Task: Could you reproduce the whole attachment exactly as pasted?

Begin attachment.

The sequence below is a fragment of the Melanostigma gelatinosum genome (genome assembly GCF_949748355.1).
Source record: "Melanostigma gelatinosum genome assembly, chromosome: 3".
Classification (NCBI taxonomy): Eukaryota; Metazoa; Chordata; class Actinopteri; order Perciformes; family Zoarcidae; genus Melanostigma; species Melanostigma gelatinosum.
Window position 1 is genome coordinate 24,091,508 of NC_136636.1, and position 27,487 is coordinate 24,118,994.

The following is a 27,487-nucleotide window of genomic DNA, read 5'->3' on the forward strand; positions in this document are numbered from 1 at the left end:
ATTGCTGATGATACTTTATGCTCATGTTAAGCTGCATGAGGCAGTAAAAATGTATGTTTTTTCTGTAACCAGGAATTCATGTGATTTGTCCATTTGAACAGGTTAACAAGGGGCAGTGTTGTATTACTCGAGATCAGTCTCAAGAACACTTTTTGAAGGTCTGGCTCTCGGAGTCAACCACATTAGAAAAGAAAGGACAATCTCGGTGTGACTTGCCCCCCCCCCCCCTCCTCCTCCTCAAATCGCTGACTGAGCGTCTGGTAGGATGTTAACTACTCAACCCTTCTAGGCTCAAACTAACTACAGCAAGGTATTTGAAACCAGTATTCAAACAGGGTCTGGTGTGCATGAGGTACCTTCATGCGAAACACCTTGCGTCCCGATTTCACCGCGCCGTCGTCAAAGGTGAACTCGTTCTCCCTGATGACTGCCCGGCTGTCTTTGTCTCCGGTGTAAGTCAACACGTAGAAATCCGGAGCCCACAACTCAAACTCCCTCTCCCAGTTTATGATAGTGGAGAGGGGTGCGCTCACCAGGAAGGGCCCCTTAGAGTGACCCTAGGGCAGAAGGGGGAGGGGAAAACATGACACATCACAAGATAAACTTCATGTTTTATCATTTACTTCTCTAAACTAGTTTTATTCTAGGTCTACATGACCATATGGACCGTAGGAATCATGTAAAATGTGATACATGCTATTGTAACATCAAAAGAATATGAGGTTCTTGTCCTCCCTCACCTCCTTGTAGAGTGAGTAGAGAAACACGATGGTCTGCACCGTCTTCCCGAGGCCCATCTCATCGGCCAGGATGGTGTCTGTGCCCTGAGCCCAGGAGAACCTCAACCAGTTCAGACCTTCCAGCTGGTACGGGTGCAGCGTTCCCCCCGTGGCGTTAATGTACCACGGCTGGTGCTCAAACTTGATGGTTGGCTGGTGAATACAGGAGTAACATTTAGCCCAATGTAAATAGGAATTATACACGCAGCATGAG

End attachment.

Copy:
The sequence below is a fragment of the Melanostigma gelatinosum genome (genome assembly GCF_949748355.1).
Source record: "Melanostigma gelatinosum genome assembly, chromosome: 3".
Classification (NCBI taxonomy): Eukaryota; Metazoa; Chordata; class Actinopteri; order Perciformes; family Zoarcidae; genus Melanostigma; species Melanostigma gelatinosum.
Window position 1 is genome coordinate 24,091,508 of NC_136636.1, and position 27,487 is coordinate 24,118,994.

The following is a 27,487-nucleotide window of genomic DNA, read 5'->3' on the forward strand; positions in this document are numbered from 1 at the left end:
ATTGCTGATGATACTTTATGCTCATGTTAAGCTGCATGAGGCAGTAAAAATGTATGTTTTTTCTGTAACCAGGAATTCATGTGATTTGTCCATTTGAACAGGTTAACAAGGGGCAGTGTTGTATTACTCGAGATCAGTCTCAAGAACACTTTTTGAAGGTCTGGCTCTCGGAGTCAACCACATTAGAAAAGAAAGGACAATCTCGGTGTGACTTGCCCCCCCCCCCCCTCCTCCTCCTCAAATCGCTGACTGAGCGTCTGGTAGGATGTTAACTACTCAACCCTTCTAGGCTCAAACTAACTACAGCAAGGTATTTGAAACCAGTATTCAAACAGGGTCTGGTGTGCATGAGGTACCTTCATGCGAAACACCTTGCGTCCCGATTTCACCGCGCCGTCGTCAAAGGTGAACTCGTTCTCCCTGATGACTGCCCGGCTGTCTTTGTCTCCGGTGTAAGTCAACACGTAGAAATCCGGAGCCCACAACTCAAACTCCCTCTCCCAGTTTATGATAGTGGAGAGGGGTGCGCTCACCAGGAAGGGCCCCTTAGAGTGACCCTAGGGCAGAAGGGGGAGGGGAAAACATGACACATCACAAGATAAACTTCATGTTTTATCATTTACTTCTCTAAACTAGTTTTATTCTAGGTCTACATGACCATATGGACCGTAGGAATCATGTAAAATGTGATACATGCTATTGTAACATCAAAAGAATATGAGGTTCTTGTCCTCCCTCACCTCCTTGTAGAGTGAGTAGAGAAACACGATGGTCTGCACCGTCTTCCCGAGGCCCATCTCATCGGCCAGGATGGTGTCTGTGCCCTGAGCCCAGGAGAACCTCAACCAGTTCAGACCTTCCAGCTGGTACGGGTGCAGCGTTCCCCCCGTGGCGTTAATGTACCACGGCTGGTGCTCAAACTTGATGGTTGGCTGGTGAATACAGGAGTAACATTTAGCCCAATGTAAATAGGAATTATACACGCAGCATGAG